By Tanner Garrity / March 4, 2019 9:00 am

A few weeks ago, the US added Indiana Dunes to its list of National Parks. It’s the first National Park established since 2013 and only the fifth in this century. And it’s drop-dead gorgeous, comprising 25 miles of prairie and beach along the southern shore of Lake Michigan.  

It’s also, if you play your cards right, your potential new home. State nonprofit Indiana Landmarks just posted the world’s ultimate fixer upper. Within the park sits a steel-and-glass duodecagon dwelling called “the House of Tomorrow,” which once made waves at the 1933-1934 Chicago World’s Fair. The derelict home is in need of privately-funded restoration, and whoever provides it will be able to grow old there, living entirely rent-free. 

1-2 (2 images)

Architecture critic Paul Goldberger once dubbed the House of Tomorrow “one of the true early monuments of American modernism.” He might have been on to something. This home is wacky and must’ve seemed even wackier 80 years ago. Anyone interested in restoring the property will have to cough up up to $3 million — Indiana Landmarks has assembled a team of archiects and designers intent on bringing back the 1933 vision, but it’s not going to be easy. Between floor-to-ceiling “glass curtain walls,” outdoor terraces and a strange detached garage, it isn’t the most architecturally intuitive home.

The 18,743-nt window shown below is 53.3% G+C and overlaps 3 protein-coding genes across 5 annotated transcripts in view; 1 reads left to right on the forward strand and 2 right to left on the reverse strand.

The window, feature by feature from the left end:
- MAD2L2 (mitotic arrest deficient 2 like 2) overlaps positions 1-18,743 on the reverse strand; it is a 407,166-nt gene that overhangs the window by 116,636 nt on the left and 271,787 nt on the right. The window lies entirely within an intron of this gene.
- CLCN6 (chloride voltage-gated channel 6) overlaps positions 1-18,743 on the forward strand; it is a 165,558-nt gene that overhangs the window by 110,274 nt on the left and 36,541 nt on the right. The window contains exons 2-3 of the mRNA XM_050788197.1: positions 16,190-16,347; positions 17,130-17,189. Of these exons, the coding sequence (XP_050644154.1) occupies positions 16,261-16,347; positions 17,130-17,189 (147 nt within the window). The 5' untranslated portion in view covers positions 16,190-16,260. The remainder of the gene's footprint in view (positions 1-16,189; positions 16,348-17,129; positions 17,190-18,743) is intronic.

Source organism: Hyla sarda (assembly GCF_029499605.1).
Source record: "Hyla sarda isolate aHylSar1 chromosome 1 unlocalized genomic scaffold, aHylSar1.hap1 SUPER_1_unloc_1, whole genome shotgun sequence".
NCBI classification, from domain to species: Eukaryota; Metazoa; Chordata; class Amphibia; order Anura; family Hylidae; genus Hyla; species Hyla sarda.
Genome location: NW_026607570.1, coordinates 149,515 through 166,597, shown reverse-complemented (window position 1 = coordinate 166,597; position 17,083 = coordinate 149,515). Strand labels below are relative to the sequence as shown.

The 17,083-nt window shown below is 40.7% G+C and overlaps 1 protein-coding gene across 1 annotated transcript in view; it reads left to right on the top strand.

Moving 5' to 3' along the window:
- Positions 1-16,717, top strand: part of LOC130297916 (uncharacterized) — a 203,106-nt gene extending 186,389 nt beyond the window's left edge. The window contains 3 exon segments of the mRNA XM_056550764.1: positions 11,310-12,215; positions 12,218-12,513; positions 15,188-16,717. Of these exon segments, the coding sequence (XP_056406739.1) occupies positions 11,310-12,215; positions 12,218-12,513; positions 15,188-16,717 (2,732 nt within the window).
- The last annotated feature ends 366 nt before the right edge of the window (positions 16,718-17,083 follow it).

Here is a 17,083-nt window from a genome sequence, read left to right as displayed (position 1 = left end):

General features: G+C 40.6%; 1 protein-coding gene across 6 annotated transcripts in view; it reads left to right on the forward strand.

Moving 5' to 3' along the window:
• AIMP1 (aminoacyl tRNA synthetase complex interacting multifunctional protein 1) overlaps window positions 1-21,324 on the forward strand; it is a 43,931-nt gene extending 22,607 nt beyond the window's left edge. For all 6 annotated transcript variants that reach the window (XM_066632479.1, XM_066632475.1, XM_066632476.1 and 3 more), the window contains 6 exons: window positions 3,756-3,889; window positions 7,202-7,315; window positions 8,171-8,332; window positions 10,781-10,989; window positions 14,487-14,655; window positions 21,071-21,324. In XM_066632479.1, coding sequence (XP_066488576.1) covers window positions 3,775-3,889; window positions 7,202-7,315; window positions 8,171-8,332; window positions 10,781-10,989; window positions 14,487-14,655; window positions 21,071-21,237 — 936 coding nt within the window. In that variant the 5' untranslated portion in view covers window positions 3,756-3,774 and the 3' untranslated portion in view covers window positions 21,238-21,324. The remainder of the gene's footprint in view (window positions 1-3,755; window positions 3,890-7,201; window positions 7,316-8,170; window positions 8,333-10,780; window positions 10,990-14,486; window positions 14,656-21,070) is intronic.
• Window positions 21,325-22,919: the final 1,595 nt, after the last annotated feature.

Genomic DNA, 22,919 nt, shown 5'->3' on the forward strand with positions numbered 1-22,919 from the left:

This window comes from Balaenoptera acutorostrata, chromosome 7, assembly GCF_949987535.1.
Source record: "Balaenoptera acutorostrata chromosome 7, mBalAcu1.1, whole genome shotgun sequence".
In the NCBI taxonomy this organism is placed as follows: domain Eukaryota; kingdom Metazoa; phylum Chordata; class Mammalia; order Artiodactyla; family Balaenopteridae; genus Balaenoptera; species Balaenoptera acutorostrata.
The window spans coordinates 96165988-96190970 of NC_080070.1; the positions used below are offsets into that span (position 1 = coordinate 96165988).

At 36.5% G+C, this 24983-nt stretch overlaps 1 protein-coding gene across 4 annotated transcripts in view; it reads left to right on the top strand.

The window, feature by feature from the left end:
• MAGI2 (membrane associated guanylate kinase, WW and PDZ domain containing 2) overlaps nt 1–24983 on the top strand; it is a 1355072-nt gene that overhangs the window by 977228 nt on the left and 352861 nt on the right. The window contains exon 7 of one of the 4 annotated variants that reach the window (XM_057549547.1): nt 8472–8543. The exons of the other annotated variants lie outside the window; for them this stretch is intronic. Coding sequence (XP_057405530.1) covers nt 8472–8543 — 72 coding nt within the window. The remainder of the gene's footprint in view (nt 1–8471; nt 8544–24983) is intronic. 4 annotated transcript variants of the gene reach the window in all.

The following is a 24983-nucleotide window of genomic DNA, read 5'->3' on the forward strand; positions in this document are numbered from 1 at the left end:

It’s got one hell of a history though — apparently including a dishwasher and central air conditioning when it debuted in the ’30s. Indiana Landmarks is accepting proposals now; they’ll need to confirm you can afford the project and understand the terms of the deal. Some stipulations: it’s a single-family residential, comes with a 50-year sub-lease, you can’t take out a mortgage, the home has to be opened to the public at least one day each year, work should start by late September of this year … and you can’t turn the thing into an Airbnb. (Shame, you’d make a killing.)

For more information on submitting a proposal, head here

Main image via Indiana Dunes National Park / Instagram
Inline images via Indiana Landmars